Something happens to the traveler in Vancouver, British Columbia, that is both delightful and paradoxical. This the most remote of the northwest’s coastal cities should inspire, with its dry, cool summers and air seemingly brushed clean by Pacific breezes, the sort of hard work and cultural reserve associated with north European settlers. Instead, Vancouver surrounds the newcomer with an almost Mediterranean light and sensuality, a farrago of languages other than English, a dedication to physical exertion, and Anglo-Saxon efficiency.
In this new world Amsterdam backed by gorgeous mountains and surrounded by water, do not miss Stanley Park, the extensive – 1,000 acres - maritime landscape protruding like a vernal thumb into English Bay in the city’s west end that astounds newcomers with its beauty, size, and remove, as well as its practical, unfussy preservation. What’s left of the extensive temperate rainforest that once blanketed the continent’s entire northwest coast here acts as the urban foil, a remarkable triumph of nature over development and the myriad pressures of big city life.
My introduction to Stanley Park was serendipitous: I had booked a room at the nearby, historic (1912) Sylvia Hotel, despite a warning in an otherwise reliable American guidebook that the Sylvia was “old fashioned.” So what? Worn gentility merely added to the charm of old-timey, ivy-covered but stylishly efficient digs long favored by artists, writers and professors. A Vancouver Heritage Site, the practically-priced Sylvia had big windows that actually opened and a greensward spread out front like an enormous, living doormat.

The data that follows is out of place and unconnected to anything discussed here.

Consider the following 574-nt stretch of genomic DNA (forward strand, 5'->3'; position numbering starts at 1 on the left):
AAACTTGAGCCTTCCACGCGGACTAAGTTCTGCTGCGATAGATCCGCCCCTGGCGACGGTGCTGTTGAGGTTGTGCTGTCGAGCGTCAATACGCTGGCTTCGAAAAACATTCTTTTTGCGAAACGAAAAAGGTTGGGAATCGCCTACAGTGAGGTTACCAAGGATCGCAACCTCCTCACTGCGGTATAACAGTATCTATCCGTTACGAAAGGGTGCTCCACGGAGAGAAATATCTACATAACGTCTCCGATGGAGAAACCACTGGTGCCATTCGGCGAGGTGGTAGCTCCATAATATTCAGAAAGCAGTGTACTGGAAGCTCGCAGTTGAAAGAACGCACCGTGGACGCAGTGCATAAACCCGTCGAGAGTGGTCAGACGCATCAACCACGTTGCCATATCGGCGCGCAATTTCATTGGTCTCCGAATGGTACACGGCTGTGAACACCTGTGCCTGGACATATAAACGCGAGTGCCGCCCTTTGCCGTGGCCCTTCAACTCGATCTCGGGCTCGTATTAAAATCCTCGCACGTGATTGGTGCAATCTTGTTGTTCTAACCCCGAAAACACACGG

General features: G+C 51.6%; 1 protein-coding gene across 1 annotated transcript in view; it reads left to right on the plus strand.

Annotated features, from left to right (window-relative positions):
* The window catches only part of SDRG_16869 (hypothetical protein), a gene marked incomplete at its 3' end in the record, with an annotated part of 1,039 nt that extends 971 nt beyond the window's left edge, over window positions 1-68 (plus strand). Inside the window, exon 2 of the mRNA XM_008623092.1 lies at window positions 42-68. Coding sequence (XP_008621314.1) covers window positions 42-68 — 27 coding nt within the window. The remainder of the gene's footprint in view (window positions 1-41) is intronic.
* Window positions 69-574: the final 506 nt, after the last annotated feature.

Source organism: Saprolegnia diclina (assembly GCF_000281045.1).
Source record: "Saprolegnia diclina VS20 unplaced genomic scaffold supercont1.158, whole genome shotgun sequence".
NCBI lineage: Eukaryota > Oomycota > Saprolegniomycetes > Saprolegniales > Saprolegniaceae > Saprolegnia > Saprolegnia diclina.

The first thing I noticed about Stanley Park and its immediate surroundings was absence - of noise, billboards, contention. The park drew natives and visitors, walkers and bench sitters, granola-ites and gourmands when they might otherwise have been working, drinking, eating, looking at art, or riding one of the cameo passenger ferries bobbing on inland waterways. In Stanley Park people walked, jogged, rode bicycles, and skated in-line on designated paths as if they simply enjoyed it, without elaborate regalia or self-righteous determination.
An introductory stroll took me along the edge of salty, kelp- filled water remarkable for its clarity in the presence of shipping and industry, with thick undergrowth on my other side, presided over by towering cedars, hemlocks, and firs that have grown up in the 120 years since the peninsula was logged. The entire loop is more than five miles, and I determined to walk it early the next morning, and to learn about the park’s provenance and what diversions its resurgent forest offered.